Incredibly, I’m back on the road again, again. (Didn’t I just get home?) I’ll be checking back in tomorrow. But before I leave town I wanted to offer a comment or two on “The Art of the American Snapshot, 1888-1978,” a new show at the National Gallery of Art in Washington, which I caught an early look at a few weeks ago.
This is a show that needed to be done, not merely to trace the development of home photography from the introduction of the Kodak camera in 1888, but to remind us all that the snapshot was the crucial contribution to the universal image bank from which so much of subsequent art is drawn. What it fed into in particular was the great postwar photographic revolution of Robert Frank, Garry Winogrand, Lee Friedlander, William Eggleston, etc., etc.
They all worked with better cameras, mostly 33mms, but with a vision rendered cockeyed by their immersion in images from the primordial ooze of photographic folk art — birthday party pictures, kids playing in the yard, people holding cakes, goofing for the camera, whatever. The awkward poses in the typical snapshot, the vacant expressions, the odd juxtapositions of a head with a tree, it was all the stuff of a new kind of picture, one that unknowingly broke all the rules because the people who took them didn’t know what the rules were, or even that there were any. Even Diane Arbus, with her grave and weighty portraits taken with a twin-lens Rolleiflex — no Instamatics for her — owes some of the strangeness to in her work to the demotic weirdness of the people she would have seen in snapshots all her life.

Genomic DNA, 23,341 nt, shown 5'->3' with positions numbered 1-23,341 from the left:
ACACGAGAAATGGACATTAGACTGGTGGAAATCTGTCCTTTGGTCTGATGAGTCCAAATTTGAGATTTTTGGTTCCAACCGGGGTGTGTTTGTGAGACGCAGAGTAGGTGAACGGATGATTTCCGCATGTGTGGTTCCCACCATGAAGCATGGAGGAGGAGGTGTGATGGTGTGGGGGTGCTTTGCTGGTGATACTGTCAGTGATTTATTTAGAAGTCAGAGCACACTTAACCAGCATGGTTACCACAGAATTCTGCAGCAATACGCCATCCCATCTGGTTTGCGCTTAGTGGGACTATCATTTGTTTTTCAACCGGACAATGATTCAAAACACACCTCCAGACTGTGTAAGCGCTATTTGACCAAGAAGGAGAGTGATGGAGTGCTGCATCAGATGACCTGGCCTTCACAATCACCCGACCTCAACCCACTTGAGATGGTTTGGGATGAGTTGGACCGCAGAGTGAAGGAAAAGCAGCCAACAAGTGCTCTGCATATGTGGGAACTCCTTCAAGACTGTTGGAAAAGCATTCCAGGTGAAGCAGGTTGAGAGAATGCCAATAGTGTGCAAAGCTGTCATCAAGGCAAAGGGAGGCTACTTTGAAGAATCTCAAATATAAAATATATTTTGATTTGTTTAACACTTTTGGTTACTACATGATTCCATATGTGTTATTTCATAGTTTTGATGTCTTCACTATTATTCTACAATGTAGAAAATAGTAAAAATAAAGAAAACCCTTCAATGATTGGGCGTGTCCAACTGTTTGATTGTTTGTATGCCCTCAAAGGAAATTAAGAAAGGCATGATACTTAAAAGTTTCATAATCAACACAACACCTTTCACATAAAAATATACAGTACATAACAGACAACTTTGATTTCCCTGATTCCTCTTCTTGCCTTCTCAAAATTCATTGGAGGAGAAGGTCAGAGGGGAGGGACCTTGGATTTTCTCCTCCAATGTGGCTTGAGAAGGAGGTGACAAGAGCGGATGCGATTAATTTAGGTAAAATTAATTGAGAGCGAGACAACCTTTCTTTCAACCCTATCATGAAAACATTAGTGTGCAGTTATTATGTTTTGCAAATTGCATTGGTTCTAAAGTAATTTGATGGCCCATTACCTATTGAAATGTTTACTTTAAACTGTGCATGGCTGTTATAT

The National Gallery show, which was curated by Sarah Greenough and Diane Waggoner, has a wonderfully weird and funny (in all senses) selection of snaps. I only wish it had been possible to combine them in later galleries with a few examples of Winogrand, Friedlander and so on, to show how an anti-aesthetic developed into, well, an aesthetic. It may not have been possible to do that with this show because it’s drawn entirely from the holdings of a single collector, Robert E. Jackson. But it stands on its own as a great adventure into the terra incognita that is us.